September 2004 brought dramatic conﬁrmation that there is cause for concern in South Africa’s heartland. In that month 4 500 protestors closed the main N3 highway from Johannesburg to Durban at Harrismith in the Free State to highlight their anger about poor service delivery as well as corruption and nepotism in the local council. Similar outbreaks of angry and at times violent protest have continued intermittently in the Free State ever since, and have also spread to other parts of the country. Our research ﬁndings lead us to argue that although the ﬂashpoints for these outbreaks are invariably some aspect of municipal delivery, the problems are wider and deeper, involving important preconditions for economic growth.
Sustainable improvement in people’s lives depends on sustainable economic growth, especially in the heartland towns and secondary cities that are out of the metropolitan loop and away from the coastal tourist belts, the two places where such growth is concentrated.
For this to happen it is important for every local government and chamber of commerce in the land to understand the factors that drive development in the 21st century.
Some places grow because they have natural resources or lifestyles that attract investors and entrepreneurs. These are the lucky places, like Welkom 40 years ago, Johannesburg a century ago, or Cape Town or the Garden Route today. Some places grow because they perform an important economic function at a particular time in technological development – Chicago at the heart of the American Midwest, Bloemfontein in the mid 20th century as an important service centre to agriculture and a central railway junction for the country.
However, some places develop despite their lack of natural attraction or speciﬁc economic function. These places develop through visionary leadership grounded in effective co-operative programmes of development. An interesting and inspiring example for South Africa is Atlanta, Georgia, in the United States. Here is a city that has no natural economic attraction or physical features and was a fairly minor railway junction in the early 20th century. What Atlanta did have was vision, leadership and conﬁdence. It declared itself to be an international convention centre city seven years before it had a license for an international airport, and it actively recruited the large headquarters of multinational companies through providing a business-friendly environment and the energetic and compelling reality of black and white leadership committed to Atlanta’s growth and receptivity to international and local business. Today Atlanta is a world-class city and a centre of growth and opportunity for millions of people.
Atlanta developed a ‘growth coalition’ sufﬁciently representative of different interests in the city to work, and through a succession of different political leaders, sustained this vision long enough to achieve tremendous success.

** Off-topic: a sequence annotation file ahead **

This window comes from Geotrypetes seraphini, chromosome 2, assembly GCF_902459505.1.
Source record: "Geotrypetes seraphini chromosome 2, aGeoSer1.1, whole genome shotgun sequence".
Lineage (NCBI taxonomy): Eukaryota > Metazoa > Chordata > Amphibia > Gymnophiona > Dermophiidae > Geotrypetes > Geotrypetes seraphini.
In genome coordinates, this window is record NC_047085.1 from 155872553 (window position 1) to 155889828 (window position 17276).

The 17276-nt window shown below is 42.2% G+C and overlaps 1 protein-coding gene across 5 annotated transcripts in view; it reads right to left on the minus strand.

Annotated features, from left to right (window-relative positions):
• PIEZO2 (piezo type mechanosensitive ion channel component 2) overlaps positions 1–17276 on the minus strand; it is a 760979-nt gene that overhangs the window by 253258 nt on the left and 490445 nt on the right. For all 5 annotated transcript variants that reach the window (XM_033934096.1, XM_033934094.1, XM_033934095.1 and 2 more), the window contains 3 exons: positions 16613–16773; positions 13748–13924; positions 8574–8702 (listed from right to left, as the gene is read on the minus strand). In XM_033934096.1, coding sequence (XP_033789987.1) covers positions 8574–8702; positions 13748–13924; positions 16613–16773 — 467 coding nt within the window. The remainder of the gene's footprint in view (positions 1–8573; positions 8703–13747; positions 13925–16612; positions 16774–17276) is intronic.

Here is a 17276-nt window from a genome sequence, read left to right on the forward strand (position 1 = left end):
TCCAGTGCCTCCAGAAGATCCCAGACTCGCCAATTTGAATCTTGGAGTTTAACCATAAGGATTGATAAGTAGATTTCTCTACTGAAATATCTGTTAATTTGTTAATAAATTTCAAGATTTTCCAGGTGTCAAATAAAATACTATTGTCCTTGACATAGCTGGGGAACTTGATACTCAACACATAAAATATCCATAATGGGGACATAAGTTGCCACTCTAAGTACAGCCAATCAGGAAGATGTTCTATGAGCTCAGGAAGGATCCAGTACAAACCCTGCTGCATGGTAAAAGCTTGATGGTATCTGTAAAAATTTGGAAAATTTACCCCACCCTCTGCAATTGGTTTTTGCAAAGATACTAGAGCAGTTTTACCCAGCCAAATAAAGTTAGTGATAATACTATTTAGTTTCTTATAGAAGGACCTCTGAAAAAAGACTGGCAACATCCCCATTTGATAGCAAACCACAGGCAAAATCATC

The real lesson of Atlanta’s growth coalition is that if you are lucky growth just happens but if you are not, you can make it happen.
Our interviews with civic and business stakeholders in Welkom and Bloemfontein revealed that there is at least a superﬁcial grasp of the need for partnerships to make growth happen. Their responses made frequent – almost ritual – reference to the need for ‘inclusiveness’ and ‘consensus’. But they also revealed a lack of real common understanding of the needs for development and the absence of a common language of growth. The research ﬁndings suggested that local business organisations are too concerned with political priorities at the expense of growth and developmental initiatives, while local political leadership does not fully understand what is needed if the private sector is to create jobs.
Something that would help would be for the president and his key economic ministers to communicate downwards to local government their clear understanding of the realities of development in the 21st century. When they say that jobs will be created predominantly by the private sector, they need also to point out what this means for urban political leadership in the heartland. Unless there is a true meeting of minds between urban government and private entrepreneurs and a deep understanding of what investors and businesspeople need in order to risk money, South Africa’s urban places will never create the conditions for a truly expansionary economy outside the metropolitan areas.
Leadership is vital but we have to recognise that it needs more than rhetoric to encourage it and even good leaders cannot turn decline or stagnation into growth by sheer will. A supportive policy environment is equally important to give local stakeholders the incentive to make growth happen. CDE’s research report makes numerous policy recommendations. Among the most important are:
- A cities development fund, as part of an overall urban development strategy, would be a way for government to stimulate energy, ambition and initiative in our cities and get return on national investment.
- National business organisations should make growth their number one priority and recognise that growth means more than the metropoles and is crucial in the smaller cities and larger towns.
- Responsibility for diffused growth has been unduly concentrated where capacity is weakest, in local government or in inappropriate national departments; stronger roles for the key national economic departments and more facilitative provincial government are needed
Away from the resources and buzz of the metropolitan economies, growth poses uphill challenges, but leadership and supportive policy can level the going. They will certainly be needed to equip the Free State – and other ‘heartland’ areas to participate creatively – and above all competitively – in the global economy.